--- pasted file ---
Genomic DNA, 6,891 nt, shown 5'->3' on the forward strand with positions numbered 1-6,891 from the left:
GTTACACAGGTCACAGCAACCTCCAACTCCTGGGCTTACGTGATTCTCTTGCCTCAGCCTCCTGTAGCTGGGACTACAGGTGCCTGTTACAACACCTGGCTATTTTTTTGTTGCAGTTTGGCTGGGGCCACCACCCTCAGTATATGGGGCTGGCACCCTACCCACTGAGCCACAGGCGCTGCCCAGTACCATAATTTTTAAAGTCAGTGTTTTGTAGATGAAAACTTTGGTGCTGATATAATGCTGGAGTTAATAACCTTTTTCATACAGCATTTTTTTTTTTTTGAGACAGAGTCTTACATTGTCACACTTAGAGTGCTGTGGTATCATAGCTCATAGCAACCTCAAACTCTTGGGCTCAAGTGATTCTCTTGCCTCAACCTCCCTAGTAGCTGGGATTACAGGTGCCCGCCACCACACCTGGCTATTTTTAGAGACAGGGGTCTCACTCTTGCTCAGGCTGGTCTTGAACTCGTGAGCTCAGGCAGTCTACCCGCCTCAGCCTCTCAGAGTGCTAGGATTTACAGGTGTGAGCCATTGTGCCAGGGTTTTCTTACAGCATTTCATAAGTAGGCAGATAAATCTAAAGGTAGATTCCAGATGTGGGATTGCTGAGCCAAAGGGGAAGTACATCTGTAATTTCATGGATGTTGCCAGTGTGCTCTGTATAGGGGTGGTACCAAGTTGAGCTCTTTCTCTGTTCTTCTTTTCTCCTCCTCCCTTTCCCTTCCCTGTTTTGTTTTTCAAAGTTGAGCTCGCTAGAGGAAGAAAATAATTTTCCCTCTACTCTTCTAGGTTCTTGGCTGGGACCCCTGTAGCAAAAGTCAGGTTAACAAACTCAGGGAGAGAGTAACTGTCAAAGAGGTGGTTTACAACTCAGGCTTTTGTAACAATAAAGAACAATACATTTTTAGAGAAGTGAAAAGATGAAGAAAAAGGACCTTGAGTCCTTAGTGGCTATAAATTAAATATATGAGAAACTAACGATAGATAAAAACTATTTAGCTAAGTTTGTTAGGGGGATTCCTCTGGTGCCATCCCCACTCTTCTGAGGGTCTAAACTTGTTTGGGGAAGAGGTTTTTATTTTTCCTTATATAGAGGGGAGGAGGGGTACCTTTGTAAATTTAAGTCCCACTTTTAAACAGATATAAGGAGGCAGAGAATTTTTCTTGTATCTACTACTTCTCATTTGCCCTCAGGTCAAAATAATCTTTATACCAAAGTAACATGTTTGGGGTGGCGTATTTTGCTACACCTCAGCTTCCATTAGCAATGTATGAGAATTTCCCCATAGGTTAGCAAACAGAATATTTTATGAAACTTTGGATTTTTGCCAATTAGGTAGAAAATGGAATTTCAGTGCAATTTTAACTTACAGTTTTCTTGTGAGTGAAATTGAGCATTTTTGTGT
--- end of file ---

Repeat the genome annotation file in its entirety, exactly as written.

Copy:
Genomic DNA, 6,891 nt, shown 5'->3' on the forward strand with positions numbered 1-6,891 from the left:
GTTACACAGGTCACAGCAACCTCCAACTCCTGGGCTTACGTGATTCTCTTGCCTCAGCCTCCTGTAGCTGGGACTACAGGTGCCTGTTACAACACCTGGCTATTTTTTTGTTGCAGTTTGGCTGGGGCCACCACCCTCAGTATATGGGGCTGGCACCCTACCCACTGAGCCACAGGCGCTGCCCAGTACCATAATTTTTAAAGTCAGTGTTTTGTAGATGAAAACTTTGGTGCTGATATAATGCTGGAGTTAATAACCTTTTTCATACAGCATTTTTTTTTTTTTGAGACAGAGTCTTACATTGTCACACTTAGAGTGCTGTGGTATCATAGCTCATAGCAACCTCAAACTCTTGGGCTCAAGTGATTCTCTTGCCTCAACCTCCCTAGTAGCTGGGATTACAGGTGCCCGCCACCACACCTGGCTATTTTTAGAGACAGGGGTCTCACTCTTGCTCAGGCTGGTCTTGAACTCGTGAGCTCAGGCAGTCTACCCGCCTCAGCCTCTCAGAGTGCTAGGATTTACAGGTGTGAGCCATTGTGCCAGGGTTTTCTTACAGCATTTCATAAGTAGGCAGATAAATCTAAAGGTAGATTCCAGATGTGGGATTGCTGAGCCAAAGGGGAAGTACATCTGTAATTTCATGGATGTTGCCAGTGTGCTCTGTATAGGGGTGGTACCAAGTTGAGCTCTTTCTCTGTTCTTCTTTTCTCCTCCTCCCTTTCCCTTCCCTGTTTTGTTTTTCAAAGTTGAGCTCGCTAGAGGAAGAAAATAATTTTCCCTCTACTCTTCTAGGTTCTTGGCTGGGACCCCTGTAGCAAAAGTCAGGTTAACAAACTCAGGGAGAGAGTAACTGTCAAAGAGGTGGTTTACAACTCAGGCTTTTGTAACAATAAAGAACAATACATTTTTAGAGAAGTGAAAAGATGAAGAAAAAGGACCTTGAGTCCTTAGTGGCTATAAATTAAATATATGAGAAACTAACGATAGATAAAAACTATTTAGCTAAGTTTGTTAGGGGGATTCCTCTGGTGCCATCCCCACTCTTCTGAGGGTCTAAACTTGTTTGGGGAAGAGGTTTTTATTTTTCCTTATATAGAGGGGAGGAGGGGTACCTTTGTAAATTTAAGTCCCACTTTTAAACAGATATAAGGAGGCAGAGAATTTTTCTTGTATCTACTACTTCTCATTTGCCCTCAGGTCAAAATAATCTTTATACCAAAGTAACATGTTTGGGGTGGCGTATTTTGCTACACCTCAGCTTCCATTAGCAATGTATGAGAATTTCCCCATAGGTTAGCAAACAGAATATTTTATGAAACTTTGGATTTTTGCCAATTAGGTAGAAAATGGAATTTCAGTGCAATTTTAACTTACAGTTTTCTTGTGAGTGAAATTGAGCATTTTTGTGT